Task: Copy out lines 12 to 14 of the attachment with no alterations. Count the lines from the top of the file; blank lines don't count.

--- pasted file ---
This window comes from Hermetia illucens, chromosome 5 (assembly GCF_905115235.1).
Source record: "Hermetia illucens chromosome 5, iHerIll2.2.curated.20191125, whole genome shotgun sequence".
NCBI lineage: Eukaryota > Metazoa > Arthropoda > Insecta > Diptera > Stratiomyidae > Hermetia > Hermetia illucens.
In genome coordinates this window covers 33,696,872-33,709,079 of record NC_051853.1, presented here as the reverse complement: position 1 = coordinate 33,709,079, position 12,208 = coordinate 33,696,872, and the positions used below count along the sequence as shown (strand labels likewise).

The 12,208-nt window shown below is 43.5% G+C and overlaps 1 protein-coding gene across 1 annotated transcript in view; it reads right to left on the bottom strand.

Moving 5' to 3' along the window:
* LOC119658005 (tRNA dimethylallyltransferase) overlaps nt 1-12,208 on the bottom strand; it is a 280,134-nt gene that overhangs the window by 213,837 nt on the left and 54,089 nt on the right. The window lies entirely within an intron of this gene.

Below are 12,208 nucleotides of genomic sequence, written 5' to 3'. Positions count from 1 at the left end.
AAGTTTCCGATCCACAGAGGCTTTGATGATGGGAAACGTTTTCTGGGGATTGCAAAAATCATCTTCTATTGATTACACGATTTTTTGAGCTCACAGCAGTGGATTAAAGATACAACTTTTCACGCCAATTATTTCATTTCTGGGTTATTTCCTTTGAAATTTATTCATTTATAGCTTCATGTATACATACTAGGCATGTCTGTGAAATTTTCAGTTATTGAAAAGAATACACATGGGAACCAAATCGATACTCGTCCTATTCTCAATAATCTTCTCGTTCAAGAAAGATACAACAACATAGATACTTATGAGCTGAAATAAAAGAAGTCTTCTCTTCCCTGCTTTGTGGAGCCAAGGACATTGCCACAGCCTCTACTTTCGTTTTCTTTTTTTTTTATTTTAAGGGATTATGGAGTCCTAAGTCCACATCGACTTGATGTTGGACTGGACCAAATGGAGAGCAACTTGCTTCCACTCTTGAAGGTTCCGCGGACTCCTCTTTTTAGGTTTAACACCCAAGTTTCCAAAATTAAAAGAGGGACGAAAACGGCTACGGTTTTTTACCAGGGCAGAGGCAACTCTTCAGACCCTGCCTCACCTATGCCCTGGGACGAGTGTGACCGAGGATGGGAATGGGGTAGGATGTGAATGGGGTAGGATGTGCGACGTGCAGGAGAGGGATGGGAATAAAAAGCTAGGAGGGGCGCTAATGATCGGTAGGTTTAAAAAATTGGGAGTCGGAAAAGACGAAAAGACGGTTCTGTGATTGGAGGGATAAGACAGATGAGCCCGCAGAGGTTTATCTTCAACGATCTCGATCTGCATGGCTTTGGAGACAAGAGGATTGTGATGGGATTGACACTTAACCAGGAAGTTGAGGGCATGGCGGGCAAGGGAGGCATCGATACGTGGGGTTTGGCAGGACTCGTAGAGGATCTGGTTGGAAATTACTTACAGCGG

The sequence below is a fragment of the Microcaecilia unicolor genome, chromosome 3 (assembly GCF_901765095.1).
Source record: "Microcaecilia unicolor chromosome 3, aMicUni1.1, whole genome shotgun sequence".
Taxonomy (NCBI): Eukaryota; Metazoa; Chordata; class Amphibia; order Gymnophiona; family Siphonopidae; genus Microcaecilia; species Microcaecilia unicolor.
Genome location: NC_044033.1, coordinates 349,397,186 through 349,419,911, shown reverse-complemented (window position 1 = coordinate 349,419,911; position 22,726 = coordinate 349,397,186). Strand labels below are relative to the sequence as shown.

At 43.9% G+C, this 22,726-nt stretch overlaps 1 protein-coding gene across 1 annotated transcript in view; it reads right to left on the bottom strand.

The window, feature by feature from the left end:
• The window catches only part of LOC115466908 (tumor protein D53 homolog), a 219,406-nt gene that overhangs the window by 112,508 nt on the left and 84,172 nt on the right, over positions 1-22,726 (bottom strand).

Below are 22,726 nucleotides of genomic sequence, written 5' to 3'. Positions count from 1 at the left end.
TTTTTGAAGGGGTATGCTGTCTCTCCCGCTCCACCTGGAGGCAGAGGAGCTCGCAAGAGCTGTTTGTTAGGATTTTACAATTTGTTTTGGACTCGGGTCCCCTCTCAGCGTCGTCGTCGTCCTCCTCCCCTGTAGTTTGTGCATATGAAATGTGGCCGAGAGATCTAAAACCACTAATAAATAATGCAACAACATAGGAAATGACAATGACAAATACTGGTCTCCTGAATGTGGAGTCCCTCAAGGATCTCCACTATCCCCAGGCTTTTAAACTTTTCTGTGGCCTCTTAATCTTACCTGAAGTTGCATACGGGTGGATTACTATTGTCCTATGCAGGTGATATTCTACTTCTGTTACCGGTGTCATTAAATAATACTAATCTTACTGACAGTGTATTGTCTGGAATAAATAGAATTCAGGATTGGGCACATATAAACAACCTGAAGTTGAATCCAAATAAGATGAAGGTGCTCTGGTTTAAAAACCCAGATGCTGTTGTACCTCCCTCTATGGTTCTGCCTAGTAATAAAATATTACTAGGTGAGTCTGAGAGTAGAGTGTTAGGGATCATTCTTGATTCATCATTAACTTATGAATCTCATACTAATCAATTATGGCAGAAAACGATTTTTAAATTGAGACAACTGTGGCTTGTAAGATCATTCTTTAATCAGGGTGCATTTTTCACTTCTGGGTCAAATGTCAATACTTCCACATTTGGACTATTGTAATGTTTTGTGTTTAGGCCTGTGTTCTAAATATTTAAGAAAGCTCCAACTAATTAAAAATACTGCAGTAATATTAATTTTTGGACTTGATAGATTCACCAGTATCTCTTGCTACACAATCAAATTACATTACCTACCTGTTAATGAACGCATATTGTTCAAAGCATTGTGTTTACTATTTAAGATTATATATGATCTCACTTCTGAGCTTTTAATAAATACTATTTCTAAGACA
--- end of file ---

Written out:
Taxonomy (NCBI): Eukaryota; Metazoa; Chordata; class Amphibia; order Gymnophiona; family Siphonopidae; genus Microcaecilia; species Microcaecilia unicolor.
Genome location: NC_044033.1, coordinates 349,397,186 through 349,419,911, shown reverse-complemented (window position 1 = coordinate 349,419,911; position 22,726 = coordinate 349,397,186). Strand labels below are relative to the sequence as shown.

At 43.9% G+C, this 22,726-nt stretch overlaps 1 protein-coding gene across 1 annotated transcript in view; it reads right to left on the bottom strand.